Emmanuelle Cherel, Ph.D in art history, qualified to direct research, member of the UMR CNRS AAU team CRENAU of the École Nationale Supérieure d'Architecture de Nantes, works on the political dimensions of art and favors interdisciplinary theoretical approaches in order to consider an artistic p roposal as an act accomplished within a historical reality. Currently, her work focuses on the postcolonial presence in the art field. As a full professor at the Beaux-Arts Nantes Saint-Nazaire, responsible for the Dakar Campus, she has led the research projects Pensées archipéliques, Penser depuis la frontière and, since 2019, Workshops of Epistemological Disorders with El Hadji Malick Ndiaye. She has written numerous articles (Critique d'Art, Multitudes, Black Camera, Journal des Laboratoires d'Aubervilliers, L'Art Même, May, La part de l'œil and in collective books), a book Le Mémorial de l'abolition de l'esclavage de Nantes - Enjeux et controverses (PUR, 2012), and co-directed L'Histoire de l'art n'est pas donné : Art et postcolonialité en France (PUR, 2016), Penser depuis la Frontière (Dis voir, 2018).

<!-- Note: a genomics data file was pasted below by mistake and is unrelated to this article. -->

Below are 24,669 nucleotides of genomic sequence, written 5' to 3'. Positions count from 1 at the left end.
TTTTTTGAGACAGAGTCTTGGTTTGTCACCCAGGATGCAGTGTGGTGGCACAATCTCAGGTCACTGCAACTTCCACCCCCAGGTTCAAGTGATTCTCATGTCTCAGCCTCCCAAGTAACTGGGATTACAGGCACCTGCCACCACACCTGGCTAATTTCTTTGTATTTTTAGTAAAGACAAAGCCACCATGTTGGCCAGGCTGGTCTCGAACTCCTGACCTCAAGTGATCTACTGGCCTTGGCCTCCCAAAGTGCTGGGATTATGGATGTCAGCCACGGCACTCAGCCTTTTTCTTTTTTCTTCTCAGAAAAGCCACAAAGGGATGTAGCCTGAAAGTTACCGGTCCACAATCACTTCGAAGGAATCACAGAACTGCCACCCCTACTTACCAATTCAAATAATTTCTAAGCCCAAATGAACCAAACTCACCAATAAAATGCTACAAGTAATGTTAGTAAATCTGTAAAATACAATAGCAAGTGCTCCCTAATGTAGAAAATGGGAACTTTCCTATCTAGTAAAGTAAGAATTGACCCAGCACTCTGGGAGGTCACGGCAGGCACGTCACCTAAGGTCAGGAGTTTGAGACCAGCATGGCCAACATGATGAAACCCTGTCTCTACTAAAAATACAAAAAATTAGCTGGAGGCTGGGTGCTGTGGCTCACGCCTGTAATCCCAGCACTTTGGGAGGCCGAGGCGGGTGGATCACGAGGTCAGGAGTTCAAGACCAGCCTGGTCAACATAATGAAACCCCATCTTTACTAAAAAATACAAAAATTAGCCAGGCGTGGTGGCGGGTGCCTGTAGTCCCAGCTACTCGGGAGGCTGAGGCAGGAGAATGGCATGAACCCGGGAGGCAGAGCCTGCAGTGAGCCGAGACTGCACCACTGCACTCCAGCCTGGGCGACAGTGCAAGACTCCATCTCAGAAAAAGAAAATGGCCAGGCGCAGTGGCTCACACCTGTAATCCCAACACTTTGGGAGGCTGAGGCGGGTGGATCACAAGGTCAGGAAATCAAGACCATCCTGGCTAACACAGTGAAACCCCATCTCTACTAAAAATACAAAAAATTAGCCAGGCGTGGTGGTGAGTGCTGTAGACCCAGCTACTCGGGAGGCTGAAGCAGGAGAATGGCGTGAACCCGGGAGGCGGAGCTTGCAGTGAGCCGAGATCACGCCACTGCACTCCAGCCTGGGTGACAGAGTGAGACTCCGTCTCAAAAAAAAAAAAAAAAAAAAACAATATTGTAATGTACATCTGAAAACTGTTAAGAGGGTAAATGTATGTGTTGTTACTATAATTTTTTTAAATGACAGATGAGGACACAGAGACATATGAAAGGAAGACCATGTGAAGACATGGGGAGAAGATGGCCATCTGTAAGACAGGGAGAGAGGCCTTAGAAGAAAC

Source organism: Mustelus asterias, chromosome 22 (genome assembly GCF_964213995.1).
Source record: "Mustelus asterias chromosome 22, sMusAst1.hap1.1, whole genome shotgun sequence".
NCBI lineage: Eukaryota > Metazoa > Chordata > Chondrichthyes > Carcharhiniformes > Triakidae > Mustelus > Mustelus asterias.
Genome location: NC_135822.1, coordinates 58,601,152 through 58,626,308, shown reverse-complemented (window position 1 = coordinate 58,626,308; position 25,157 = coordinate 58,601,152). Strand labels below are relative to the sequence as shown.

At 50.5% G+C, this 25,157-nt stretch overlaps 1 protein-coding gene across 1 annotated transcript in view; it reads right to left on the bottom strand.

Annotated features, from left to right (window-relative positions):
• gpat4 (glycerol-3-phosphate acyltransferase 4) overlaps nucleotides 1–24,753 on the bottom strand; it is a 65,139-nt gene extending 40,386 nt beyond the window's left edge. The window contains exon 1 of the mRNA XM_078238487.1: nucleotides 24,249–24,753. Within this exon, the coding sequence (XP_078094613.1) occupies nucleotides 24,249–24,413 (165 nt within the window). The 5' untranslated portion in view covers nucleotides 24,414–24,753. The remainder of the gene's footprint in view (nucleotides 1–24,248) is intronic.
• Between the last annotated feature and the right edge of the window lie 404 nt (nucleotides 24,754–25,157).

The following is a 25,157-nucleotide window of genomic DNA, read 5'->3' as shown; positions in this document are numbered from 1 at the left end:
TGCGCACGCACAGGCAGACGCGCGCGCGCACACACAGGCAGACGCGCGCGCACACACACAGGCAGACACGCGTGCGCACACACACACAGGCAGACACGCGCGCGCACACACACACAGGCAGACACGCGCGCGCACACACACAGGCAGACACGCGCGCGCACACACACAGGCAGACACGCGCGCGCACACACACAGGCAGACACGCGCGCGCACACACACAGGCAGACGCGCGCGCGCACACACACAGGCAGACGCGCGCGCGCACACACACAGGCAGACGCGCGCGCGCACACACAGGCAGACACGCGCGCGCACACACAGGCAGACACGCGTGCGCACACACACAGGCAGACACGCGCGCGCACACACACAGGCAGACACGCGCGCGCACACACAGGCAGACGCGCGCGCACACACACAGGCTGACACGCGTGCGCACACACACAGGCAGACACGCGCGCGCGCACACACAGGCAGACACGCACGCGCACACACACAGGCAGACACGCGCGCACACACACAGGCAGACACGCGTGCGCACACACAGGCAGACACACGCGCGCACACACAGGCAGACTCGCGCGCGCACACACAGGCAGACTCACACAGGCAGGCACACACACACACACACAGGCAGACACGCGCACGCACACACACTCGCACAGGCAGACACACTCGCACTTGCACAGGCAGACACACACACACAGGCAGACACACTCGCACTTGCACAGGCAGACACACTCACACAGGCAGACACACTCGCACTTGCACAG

© Walid Mohanna

Nicholas Elliott is a writer and translator based in New York. His recent translations from French to English include two essays by William Marx, professor at the Collège de France (The Hatred of Literature, Harvard University Press; The Tomb of Oedipus, Verso, forthcoming), Michel Winock’s biography of Gustave Flaubert (Flaubert, Harvard University Press), a collection of conversations between Marguerite Duras and Jean-Luc Godard (Duras/Godard, The Film Desk), and several plays by Pascal Rambert. From 2009 to 2020, Nicholas was the American correspondent for French film magazine Cahiers du Cinéma. His writing on film has also appeared in BOMB, Film Comment, The Criterion Collection, 4 Columns, Extra Extra Magazine and collective volumes on the films of Chantal Akerman, Philippe Garrel and Ryusuke Hamaguchi. From 2018 to 2020, he was a member of the programming committee for the Locarno Film Festival.

Maurita N. Poole, PhD is director and curator at Clark Atlanta University Art Museum. Her curatorial projects highlight the work of twentieth and twenty-first century artists of African descent. She recently developed The Black Optics Artist Residency and The Tina Dunkley Fellowship in American Art, a curatorial training program held at Clark Atlanta University Art Museum, the Pennsylvania Academy of the Fine Arts, and Zuckerman Museum of Art. These projects were supported by the Institute of Museum and Library Services, Ford Foundation, and The Walton Family Foundation. 


This event is presented by the Cultural Services of the French Embassy in Atlanta, Duke University, Georgia Tech, and Vanderbilt University
with support from the Institut Français, the Beaux-Arts Nantes Saint-Nazaire (France), Les Maîtres d'Art (France),​ Descripto-Université Polytechnique Hauts-de-France, the Atlanta Global Studies Center – Georgia Institute of Technology (Atlanta), the High Museum of Arts – Atlanta, Centro de Estudios Mexicanos y Centroamericanos – CEMCA (Mexico).